I have a number of Tasmota powered CloudFree smart plugs in my house. They’ve been working great for years now, however since they are Wi-Fi, I wanted some way to be able to update them quickly (not having to log into each of them myself and install updates). I ended up on the TasmoAdmin addon for home assistant which provides the ability to update devices in bulk.
Lets start off with the warning from the Tasmota project. Don’t fix what isn’t broken. In this case, I have no reason (bug, feature, etc) pushing me to update the systems, however I prefer to keep things up to date for security (despite these devices being on a VLAN without internet access).
I started off with reading the wiki page on updating the Tasmota devices.
Starting out, my devices were on a few different versions of Tasmota. I wanted to upgrade everything to the latest and get them all synchronized to one version.
I started out by backing up all of the device configurations in the case that I need to restore things from a botched upgrade. This required me to log into each webui and export the backups from each of them. This would at least get me back to my current configuration in case everything went sideways.
Using TasmoAdmin, I selected all the devices and started the upgrade. TasmoAdmin provides the ability to mass update easily enough (or so I thought).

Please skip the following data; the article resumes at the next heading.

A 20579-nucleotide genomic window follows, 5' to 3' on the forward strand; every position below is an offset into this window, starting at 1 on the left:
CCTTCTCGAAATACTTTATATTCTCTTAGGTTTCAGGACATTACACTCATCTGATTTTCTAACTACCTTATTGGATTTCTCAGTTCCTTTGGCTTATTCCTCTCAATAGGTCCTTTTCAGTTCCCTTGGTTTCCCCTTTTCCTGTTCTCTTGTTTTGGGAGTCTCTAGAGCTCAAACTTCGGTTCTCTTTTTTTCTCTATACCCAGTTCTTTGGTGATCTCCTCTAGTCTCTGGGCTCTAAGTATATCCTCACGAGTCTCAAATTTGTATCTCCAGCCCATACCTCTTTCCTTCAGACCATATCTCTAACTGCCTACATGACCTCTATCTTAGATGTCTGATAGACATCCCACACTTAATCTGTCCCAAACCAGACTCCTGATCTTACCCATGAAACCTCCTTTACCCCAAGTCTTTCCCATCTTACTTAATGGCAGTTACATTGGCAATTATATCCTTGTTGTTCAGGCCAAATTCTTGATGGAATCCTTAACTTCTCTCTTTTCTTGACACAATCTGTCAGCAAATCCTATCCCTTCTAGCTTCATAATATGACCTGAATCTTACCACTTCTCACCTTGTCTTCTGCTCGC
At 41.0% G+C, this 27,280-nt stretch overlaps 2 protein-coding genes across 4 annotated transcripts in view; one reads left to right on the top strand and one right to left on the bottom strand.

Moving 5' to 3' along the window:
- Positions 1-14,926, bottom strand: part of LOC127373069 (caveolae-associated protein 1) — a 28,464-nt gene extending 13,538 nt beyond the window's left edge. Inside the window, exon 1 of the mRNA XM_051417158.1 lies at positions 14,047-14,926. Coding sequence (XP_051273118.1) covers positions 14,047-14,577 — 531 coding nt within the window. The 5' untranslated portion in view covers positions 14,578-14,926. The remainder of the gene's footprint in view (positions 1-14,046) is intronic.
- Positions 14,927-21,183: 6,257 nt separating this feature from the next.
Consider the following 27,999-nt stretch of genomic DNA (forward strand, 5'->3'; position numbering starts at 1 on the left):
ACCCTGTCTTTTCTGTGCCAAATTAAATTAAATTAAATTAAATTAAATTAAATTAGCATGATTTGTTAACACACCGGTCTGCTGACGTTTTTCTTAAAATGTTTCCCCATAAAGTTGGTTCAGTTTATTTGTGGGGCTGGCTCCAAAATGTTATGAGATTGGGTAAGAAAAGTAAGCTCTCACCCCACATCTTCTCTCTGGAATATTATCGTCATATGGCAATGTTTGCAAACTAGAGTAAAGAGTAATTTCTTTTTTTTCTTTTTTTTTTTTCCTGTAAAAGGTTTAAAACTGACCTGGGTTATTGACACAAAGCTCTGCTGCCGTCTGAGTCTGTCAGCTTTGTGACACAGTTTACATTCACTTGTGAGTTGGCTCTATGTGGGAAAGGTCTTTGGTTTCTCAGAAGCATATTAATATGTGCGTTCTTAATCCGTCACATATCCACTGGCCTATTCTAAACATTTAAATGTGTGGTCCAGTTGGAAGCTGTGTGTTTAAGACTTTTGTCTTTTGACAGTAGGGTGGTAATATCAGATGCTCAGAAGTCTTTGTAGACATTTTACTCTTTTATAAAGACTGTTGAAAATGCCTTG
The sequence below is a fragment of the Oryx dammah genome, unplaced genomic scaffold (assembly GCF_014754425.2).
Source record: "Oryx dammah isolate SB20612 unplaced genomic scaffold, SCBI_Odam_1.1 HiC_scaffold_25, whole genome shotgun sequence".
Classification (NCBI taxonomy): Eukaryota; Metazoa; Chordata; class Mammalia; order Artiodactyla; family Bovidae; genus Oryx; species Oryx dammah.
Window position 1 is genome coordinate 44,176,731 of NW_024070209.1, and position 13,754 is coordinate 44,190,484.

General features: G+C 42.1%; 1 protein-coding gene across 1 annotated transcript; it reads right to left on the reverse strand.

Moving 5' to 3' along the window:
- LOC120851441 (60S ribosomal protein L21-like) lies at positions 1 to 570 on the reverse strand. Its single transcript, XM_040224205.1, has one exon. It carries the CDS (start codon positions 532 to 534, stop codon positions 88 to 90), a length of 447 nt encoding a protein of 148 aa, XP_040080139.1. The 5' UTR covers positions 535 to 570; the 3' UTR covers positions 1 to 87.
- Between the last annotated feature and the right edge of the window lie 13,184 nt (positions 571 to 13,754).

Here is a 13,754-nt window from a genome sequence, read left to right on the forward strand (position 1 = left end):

After all the upgrades were done, I was able to see the newly installed versions via TasmoAdmin.
All but one of my devices upgraded successfully except for one of them. One device didn’t upgrade and ended up on some type of minimal install instead of a full Tasmota installation.
Fixing the Failure
So I started by logging into the webui of the affected smart plug. From there I learned that a minimal firmware was installed during the upgrade.
With the minimal firmware installed, TasmoAdmin and Home Assistant couldn’t see or interact with the plug. They can see the on/off status, but not modify it.
To get to a full featured firmware, I downloaded a firmware version from here. I went through the manual firmware installation process in order to get off of the minimal firmware.
That ended up fixing our problem plug and restored the capability of modifying it’s on/off status remotely. I even managed to get away with not restoring the backup of that plug, it kept my configuration through the minimal and file based OTA upgrades.
This worked out well for me to update all my switches in batch to try and get things as up to date as possible for security. I keep them all on a VLAN without Internet access for additional security as well. While there weren’t any major feature additions that I would make use of, and some risk encountered in the update process, so I won’t be using it for every version released, but I will be keeping up with the updates. This even worked with both gen1 and 2 Cloud free smart plugs.